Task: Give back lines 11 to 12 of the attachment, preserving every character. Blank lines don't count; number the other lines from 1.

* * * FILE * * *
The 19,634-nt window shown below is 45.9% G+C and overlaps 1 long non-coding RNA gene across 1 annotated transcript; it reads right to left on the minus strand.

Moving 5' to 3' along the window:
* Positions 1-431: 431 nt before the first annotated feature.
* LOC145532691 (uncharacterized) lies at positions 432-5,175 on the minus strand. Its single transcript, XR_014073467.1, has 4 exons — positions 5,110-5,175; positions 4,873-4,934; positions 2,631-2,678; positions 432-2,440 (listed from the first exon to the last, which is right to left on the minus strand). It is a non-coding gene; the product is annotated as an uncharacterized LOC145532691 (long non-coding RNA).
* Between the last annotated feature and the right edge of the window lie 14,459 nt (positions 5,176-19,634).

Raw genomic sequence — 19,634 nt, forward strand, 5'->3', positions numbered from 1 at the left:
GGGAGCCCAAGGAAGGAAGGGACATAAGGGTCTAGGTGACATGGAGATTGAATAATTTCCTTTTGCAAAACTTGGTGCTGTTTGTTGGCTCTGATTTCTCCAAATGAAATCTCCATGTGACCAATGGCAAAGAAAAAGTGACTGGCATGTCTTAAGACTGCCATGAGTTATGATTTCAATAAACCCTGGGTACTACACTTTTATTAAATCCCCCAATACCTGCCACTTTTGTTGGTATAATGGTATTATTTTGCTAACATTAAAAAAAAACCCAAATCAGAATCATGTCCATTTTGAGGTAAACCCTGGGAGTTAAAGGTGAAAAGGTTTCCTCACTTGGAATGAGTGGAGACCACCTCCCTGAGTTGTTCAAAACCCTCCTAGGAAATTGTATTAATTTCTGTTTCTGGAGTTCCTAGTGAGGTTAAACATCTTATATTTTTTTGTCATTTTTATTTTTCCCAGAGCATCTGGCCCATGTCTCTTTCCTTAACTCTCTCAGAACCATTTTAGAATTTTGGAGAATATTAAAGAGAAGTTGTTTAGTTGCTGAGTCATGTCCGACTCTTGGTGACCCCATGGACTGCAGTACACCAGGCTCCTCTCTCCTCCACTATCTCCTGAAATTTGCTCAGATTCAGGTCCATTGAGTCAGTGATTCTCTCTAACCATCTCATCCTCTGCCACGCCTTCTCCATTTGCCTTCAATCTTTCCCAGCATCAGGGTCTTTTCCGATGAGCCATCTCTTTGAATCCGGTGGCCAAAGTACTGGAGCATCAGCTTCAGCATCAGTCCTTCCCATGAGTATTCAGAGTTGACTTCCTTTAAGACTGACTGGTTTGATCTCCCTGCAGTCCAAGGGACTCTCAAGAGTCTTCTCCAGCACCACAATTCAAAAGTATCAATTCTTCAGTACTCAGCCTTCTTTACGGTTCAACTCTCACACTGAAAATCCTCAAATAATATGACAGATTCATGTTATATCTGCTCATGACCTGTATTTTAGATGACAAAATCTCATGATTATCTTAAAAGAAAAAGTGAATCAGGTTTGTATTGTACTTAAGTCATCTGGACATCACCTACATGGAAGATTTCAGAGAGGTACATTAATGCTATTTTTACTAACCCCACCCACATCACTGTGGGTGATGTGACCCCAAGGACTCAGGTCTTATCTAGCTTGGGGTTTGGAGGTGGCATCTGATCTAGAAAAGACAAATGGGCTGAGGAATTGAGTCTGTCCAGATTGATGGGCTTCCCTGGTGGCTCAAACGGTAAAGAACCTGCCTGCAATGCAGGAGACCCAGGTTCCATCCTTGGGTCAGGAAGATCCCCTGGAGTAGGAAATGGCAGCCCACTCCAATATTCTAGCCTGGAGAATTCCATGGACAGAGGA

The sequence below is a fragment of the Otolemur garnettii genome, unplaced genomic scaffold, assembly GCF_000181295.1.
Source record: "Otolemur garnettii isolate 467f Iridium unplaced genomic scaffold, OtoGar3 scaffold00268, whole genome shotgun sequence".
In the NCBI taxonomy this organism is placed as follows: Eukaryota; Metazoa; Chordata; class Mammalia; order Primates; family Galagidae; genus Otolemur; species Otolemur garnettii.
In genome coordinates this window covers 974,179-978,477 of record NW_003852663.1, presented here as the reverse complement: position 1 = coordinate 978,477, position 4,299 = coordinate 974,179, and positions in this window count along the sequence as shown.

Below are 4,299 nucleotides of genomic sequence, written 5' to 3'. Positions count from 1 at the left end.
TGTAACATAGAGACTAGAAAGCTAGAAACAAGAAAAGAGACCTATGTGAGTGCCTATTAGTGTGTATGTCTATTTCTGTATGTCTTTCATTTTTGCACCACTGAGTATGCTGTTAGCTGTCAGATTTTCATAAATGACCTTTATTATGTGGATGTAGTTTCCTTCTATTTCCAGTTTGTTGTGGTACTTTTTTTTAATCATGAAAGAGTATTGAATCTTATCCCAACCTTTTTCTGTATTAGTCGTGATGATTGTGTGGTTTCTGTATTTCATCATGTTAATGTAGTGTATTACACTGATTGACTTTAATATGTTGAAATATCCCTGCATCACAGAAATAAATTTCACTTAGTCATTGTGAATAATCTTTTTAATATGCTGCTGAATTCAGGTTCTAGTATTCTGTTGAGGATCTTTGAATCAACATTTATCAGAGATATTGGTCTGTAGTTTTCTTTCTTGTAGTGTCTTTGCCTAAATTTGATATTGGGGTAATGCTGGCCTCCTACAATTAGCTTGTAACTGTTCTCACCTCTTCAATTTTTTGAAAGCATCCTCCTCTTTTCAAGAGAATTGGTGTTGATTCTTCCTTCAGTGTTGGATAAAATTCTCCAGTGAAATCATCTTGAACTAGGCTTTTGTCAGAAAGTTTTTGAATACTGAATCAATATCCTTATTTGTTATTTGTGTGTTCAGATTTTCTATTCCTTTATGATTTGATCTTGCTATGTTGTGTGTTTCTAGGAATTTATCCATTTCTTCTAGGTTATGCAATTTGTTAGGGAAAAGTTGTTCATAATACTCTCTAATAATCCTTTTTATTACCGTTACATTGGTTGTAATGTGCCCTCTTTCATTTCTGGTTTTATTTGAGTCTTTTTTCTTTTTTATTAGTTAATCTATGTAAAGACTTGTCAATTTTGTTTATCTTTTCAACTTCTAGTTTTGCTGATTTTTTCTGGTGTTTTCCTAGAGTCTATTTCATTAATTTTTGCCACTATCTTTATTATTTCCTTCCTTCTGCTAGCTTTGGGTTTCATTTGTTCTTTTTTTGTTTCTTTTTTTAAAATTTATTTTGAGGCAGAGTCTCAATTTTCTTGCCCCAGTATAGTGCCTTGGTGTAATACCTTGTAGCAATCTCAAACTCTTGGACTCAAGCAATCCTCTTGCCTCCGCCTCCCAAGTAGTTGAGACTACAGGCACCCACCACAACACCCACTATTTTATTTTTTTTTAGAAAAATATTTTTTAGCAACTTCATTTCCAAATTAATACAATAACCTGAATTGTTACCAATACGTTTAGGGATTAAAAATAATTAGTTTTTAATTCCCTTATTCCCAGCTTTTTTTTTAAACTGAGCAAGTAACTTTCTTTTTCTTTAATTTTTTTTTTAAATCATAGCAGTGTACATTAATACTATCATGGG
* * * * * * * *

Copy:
In genome coordinates this window covers 974,179-978,477 of record NW_003852663.1, presented here as the reverse complement: position 1 = coordinate 978,477, position 4,299 = coordinate 974,179, and positions in this window count along the sequence as shown.

Below are 4,299 nucleotides of genomic sequence, written 5' to 3'. Positions count from 1 at the left end.